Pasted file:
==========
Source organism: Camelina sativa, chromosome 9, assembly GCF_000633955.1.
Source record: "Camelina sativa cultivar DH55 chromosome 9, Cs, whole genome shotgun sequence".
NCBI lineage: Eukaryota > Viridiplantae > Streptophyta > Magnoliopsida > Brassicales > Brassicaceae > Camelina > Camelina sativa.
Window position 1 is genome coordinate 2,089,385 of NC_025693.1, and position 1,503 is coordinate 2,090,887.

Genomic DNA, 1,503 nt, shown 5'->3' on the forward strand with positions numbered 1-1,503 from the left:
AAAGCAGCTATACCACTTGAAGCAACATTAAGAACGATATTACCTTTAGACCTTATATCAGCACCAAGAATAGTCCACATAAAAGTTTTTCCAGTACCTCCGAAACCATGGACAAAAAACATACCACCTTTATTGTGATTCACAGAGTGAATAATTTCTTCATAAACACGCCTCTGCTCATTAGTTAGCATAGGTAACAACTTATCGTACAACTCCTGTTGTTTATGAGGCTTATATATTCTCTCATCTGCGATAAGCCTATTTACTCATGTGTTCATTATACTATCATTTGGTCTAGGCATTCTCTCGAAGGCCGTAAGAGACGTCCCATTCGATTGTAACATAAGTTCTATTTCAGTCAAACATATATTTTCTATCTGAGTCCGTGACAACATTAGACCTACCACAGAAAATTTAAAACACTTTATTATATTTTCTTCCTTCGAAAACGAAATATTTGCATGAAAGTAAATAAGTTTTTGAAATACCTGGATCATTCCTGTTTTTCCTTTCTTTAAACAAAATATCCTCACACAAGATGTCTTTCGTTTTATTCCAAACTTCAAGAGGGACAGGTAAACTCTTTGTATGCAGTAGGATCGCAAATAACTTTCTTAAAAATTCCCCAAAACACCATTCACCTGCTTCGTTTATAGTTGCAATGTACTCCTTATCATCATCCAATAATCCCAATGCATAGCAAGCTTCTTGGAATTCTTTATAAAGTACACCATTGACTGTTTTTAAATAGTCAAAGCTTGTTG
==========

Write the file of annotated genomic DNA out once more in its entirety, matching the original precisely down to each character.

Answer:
Source organism: Camelina sativa, chromosome 9, assembly GCF_000633955.1.
Source record: "Camelina sativa cultivar DH55 chromosome 9, Cs, whole genome shotgun sequence".
NCBI lineage: Eukaryota > Viridiplantae > Streptophyta > Magnoliopsida > Brassicales > Brassicaceae > Camelina > Camelina sativa.
Window position 1 is genome coordinate 2,089,385 of NC_025693.1, and position 1,503 is coordinate 2,090,887.

Genomic DNA, 1,503 nt, shown 5'->3' on the forward strand with positions numbered 1-1,503 from the left:
AAAGCAGCTATACCACTTGAAGCAACATTAAGAACGATATTACCTTTAGACCTTATATCAGCACCAAGAATAGTCCACATAAAAGTTTTTCCAGTACCTCCGAAACCATGGACAAAAAACATACCACCTTTATTGTGATTCACAGAGTGAATAATTTCTTCATAAACACGCCTCTGCTCATTAGTTAGCATAGGTAACAACTTATCGTACAACTCCTGTTGTTTATGAGGCTTATATATTCTCTCATCTGCGATAAGCCTATTTACTCATGTGTTCATTATACTATCATTTGGTCTAGGCATTCTCTCGAAGGCCGTAAGAGACGTCCCATTCGATTGTAACATAAGTTCTATTTCAGTCAAACATATATTTTCTATCTGAGTCCGTGACAACATTAGACCTACCACAGAAAATTTAAAACACTTTATTATATTTTCTTCCTTCGAAAACGAAATATTTGCATGAAAGTAAATAAGTTTTTGAAATACCTGGATCATTCCTGTTTTTCCTTTCTTTAAACAAAATATCCTCACACAAGATGTCTTTCGTTTTATTCCAAACTTCAAGAGGGACAGGTAAACTCTTTGTATGCAGTAGGATCGCAAATAACTTTCTTAAAAATTCCCCAAAACACCATTCACCTGCTTCGTTTATAGTTGCAATGTACTCCTTATCATCATCCAATAATCCCAATGCATAGCAAGCTTCTTGGAATTCTTTATAAAGTACACCATTGACTGTTTTTAAATAGTCAAAGCTTGTTG